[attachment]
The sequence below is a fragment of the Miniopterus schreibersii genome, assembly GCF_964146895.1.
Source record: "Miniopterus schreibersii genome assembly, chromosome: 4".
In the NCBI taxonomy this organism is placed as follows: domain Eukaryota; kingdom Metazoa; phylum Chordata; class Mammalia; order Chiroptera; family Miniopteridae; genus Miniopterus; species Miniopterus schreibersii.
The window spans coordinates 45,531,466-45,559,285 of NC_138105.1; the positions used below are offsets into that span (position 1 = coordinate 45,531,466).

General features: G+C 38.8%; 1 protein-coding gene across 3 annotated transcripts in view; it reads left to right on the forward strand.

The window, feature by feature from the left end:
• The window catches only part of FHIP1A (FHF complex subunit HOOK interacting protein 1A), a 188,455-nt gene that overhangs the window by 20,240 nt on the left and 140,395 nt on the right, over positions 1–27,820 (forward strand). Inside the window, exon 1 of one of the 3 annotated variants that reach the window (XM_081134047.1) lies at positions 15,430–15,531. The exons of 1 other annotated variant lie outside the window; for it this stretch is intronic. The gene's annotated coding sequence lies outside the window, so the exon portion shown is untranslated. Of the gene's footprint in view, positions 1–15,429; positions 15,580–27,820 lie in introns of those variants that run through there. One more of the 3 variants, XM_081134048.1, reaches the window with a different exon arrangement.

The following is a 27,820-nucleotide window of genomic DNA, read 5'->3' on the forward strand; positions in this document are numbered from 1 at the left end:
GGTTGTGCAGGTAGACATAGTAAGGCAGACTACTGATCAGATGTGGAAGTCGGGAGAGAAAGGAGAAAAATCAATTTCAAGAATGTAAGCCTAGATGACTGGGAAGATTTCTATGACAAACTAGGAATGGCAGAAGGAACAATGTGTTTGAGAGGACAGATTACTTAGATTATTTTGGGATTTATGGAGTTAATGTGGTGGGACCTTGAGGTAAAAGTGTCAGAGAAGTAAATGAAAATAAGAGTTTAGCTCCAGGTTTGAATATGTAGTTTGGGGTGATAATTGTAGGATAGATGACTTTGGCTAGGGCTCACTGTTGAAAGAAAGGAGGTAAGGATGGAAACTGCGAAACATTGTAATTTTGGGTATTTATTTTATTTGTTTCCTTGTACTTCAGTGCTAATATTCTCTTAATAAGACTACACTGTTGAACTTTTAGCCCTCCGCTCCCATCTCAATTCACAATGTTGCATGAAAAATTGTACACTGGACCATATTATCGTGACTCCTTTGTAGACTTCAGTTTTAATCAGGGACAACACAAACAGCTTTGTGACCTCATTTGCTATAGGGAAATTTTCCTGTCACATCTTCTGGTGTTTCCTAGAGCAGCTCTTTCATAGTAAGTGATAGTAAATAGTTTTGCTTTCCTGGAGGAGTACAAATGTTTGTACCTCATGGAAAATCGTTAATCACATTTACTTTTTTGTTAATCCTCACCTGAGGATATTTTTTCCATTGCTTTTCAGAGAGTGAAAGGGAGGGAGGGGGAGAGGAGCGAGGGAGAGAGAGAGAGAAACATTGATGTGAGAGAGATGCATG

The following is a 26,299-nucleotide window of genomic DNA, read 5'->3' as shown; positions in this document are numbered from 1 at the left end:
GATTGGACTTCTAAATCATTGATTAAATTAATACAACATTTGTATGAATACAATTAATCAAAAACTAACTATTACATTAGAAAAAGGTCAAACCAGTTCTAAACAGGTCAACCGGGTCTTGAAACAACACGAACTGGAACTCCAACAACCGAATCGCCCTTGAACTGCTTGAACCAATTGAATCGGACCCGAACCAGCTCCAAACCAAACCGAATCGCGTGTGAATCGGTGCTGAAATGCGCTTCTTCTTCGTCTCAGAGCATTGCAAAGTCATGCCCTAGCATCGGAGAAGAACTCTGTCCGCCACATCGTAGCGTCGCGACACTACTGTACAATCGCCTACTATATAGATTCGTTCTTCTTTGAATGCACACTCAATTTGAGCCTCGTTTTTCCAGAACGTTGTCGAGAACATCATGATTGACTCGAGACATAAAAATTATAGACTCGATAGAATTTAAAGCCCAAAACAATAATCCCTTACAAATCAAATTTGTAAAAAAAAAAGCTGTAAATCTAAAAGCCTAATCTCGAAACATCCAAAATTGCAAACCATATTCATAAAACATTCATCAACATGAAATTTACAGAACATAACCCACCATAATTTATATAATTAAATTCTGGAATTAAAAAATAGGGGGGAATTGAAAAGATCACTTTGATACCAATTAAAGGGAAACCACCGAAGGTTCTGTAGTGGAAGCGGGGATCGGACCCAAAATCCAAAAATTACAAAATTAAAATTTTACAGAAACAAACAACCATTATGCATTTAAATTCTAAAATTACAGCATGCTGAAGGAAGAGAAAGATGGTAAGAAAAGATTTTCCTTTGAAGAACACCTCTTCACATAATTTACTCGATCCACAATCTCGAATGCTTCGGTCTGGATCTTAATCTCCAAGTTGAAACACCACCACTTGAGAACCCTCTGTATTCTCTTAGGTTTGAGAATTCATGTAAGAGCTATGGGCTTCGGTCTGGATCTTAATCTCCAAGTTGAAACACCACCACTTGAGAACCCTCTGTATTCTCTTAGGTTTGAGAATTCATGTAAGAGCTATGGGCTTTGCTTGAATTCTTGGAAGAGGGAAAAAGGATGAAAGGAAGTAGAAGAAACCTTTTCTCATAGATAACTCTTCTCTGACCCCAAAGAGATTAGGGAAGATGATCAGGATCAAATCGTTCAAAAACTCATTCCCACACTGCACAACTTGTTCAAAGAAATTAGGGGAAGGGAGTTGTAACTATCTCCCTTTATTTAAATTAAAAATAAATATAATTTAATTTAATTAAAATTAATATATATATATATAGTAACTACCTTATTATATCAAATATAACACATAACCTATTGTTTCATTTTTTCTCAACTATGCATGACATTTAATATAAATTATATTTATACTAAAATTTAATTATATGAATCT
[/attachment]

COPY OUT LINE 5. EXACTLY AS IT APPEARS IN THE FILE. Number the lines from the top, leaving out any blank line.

General features: G+C 38.8%; 1 protein-coding gene across 3 annotated transcripts in view; it reads left to right on the forward strand.